Factors Influencing Australian Local Governments’ Street-Tree Species Selection
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Rapid urbanisation is resulting in environmental degradation, including soil erosion, species extinction, and air pollution. Street‐trees as part of a city’s green infrastructure have the potential to ameliorate some of these problems in urban environments. They can provide an array of services such as providing shade and habitat. Unfortunately, they can render disservices too, such as by damaging road surfaces, footpaths and underground infrastructure. The extent and type of street‐tree services and disservices vary among species. Hence, choosing the wrong tree for the wrong place can have significant social, economic, and environmental consequences. In 1997, Miller established a model that included parameters such as site factors, social factors, and economic factors to facilitate the process of selecting appropriate urban street‐tree species. However, globally and in Australia, there is limited research into how tree managers choose street‐trees. Surprisingly, the process of street‐tree selection, including how tree managers perceive tree costs and benefits is poorly understood. How tree managers weigh the different aspects of street‐trees when making planting decisions and developing tree lists for urban areas requires closer scholarly attention. This thesis examines the decision‐making principles of local government tree managers across Australia’s city councils. Consideration is given as to whether street‐tree selection criteria differ according to geographical location and climate. A mixed methods approach is used, including interviews, a questionnaire survey, and species analysis to understand the factors determining street‐tree species selection in Australian city councils.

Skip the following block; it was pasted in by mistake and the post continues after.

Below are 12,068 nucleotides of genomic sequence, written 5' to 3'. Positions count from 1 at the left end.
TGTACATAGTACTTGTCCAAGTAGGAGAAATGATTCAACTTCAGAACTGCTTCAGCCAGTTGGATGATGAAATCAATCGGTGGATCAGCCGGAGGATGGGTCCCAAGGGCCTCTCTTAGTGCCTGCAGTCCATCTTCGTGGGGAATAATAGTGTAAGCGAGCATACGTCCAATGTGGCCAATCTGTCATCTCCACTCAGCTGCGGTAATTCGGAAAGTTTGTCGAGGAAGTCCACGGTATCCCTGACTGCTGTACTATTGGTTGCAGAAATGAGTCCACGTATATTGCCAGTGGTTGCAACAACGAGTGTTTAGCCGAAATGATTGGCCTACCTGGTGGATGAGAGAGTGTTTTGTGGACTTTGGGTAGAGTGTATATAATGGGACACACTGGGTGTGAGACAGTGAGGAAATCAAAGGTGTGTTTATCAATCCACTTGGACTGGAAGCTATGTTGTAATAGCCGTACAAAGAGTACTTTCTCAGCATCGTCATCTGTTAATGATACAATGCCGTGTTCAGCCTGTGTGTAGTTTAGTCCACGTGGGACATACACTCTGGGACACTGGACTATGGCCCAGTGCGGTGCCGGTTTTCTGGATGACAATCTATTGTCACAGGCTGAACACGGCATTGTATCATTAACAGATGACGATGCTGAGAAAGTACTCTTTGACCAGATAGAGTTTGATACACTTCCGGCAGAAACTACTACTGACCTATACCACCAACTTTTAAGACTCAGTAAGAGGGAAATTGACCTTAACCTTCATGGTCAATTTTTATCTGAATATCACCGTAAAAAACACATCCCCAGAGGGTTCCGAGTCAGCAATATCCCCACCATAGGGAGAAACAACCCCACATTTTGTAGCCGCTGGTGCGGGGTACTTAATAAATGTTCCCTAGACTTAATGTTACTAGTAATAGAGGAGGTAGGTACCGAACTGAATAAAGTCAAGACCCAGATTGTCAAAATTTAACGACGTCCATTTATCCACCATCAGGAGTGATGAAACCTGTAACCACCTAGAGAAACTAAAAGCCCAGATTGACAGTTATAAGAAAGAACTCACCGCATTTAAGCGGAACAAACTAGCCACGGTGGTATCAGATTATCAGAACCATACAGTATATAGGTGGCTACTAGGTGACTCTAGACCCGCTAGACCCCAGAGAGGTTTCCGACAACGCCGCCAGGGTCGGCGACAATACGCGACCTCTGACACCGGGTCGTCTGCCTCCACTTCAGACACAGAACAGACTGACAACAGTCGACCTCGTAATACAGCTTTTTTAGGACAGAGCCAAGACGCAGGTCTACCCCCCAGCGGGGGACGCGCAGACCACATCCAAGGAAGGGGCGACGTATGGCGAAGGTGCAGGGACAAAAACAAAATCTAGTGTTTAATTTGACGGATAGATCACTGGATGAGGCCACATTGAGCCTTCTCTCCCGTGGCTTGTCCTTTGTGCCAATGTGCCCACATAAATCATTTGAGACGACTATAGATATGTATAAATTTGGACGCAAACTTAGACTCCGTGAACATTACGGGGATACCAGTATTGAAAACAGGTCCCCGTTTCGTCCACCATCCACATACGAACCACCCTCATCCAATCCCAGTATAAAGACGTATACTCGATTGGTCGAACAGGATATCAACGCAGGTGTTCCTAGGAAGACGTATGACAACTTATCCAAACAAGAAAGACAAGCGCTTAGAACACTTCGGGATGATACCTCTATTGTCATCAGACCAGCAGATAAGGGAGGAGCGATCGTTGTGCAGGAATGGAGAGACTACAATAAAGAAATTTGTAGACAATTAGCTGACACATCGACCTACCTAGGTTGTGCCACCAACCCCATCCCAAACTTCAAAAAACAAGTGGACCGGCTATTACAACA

Thesis (PhD Doctorate)
Doctor of Philosophy (PhD)
Griffith School of Environment
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In order to comply with copyright the article at Appendix K has not been published.
Urban environments, Streetscapes